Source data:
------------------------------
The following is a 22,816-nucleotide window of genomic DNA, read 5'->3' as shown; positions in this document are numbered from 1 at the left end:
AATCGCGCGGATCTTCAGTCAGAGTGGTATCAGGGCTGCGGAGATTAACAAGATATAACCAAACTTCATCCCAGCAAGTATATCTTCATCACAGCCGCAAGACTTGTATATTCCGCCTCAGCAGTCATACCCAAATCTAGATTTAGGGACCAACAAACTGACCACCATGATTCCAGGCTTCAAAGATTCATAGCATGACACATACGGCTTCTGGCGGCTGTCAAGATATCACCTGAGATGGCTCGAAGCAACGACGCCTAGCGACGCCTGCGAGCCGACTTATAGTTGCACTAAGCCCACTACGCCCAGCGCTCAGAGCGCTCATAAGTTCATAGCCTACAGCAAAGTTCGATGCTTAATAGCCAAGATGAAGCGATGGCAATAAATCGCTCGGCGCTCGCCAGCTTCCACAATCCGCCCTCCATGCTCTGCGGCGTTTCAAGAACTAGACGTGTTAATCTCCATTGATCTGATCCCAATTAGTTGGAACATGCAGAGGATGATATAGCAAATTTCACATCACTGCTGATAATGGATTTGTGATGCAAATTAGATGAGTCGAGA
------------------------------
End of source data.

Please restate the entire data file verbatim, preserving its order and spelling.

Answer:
The following is a 22,816-nucleotide window of genomic DNA, read 5'->3' as shown; positions in this document are numbered from 1 at the left end:
AATCGCGCGGATCTTCAGTCAGAGTGGTATCAGGGCTGCGGAGATTAACAAGATATAACCAAACTTCATCCCAGCAAGTATATCTTCATCACAGCCGCAAGACTTGTATATTCCGCCTCAGCAGTCATACCCAAATCTAGATTTAGGGACCAACAAACTGACCACCATGATTCCAGGCTTCAAAGATTCATAGCATGACACATACGGCTTCTGGCGGCTGTCAAGATATCACCTGAGATGGCTCGAAGCAACGACGCCTAGCGACGCCTGCGAGCCGACTTATAGTTGCACTAAGCCCACTACGCCCAGCGCTCAGAGCGCTCATAAGTTCATAGCCTACAGCAAAGTTCGATGCTTAATAGCCAAGATGAAGCGATGGCAATAAATCGCTCGGCGCTCGCCAGCTTCCACAATCCGCCCTCCATGCTCTGCGGCGTTTCAAGAACTAGACGTGTTAATCTCCATTGATCTGATCCCAATTAGTTGGAACATGCAGAGGATGATATAGCAAATTTCACATCACTGCTGATAATGGATTTGTGATGCAAATTAGATGAGTCGAGA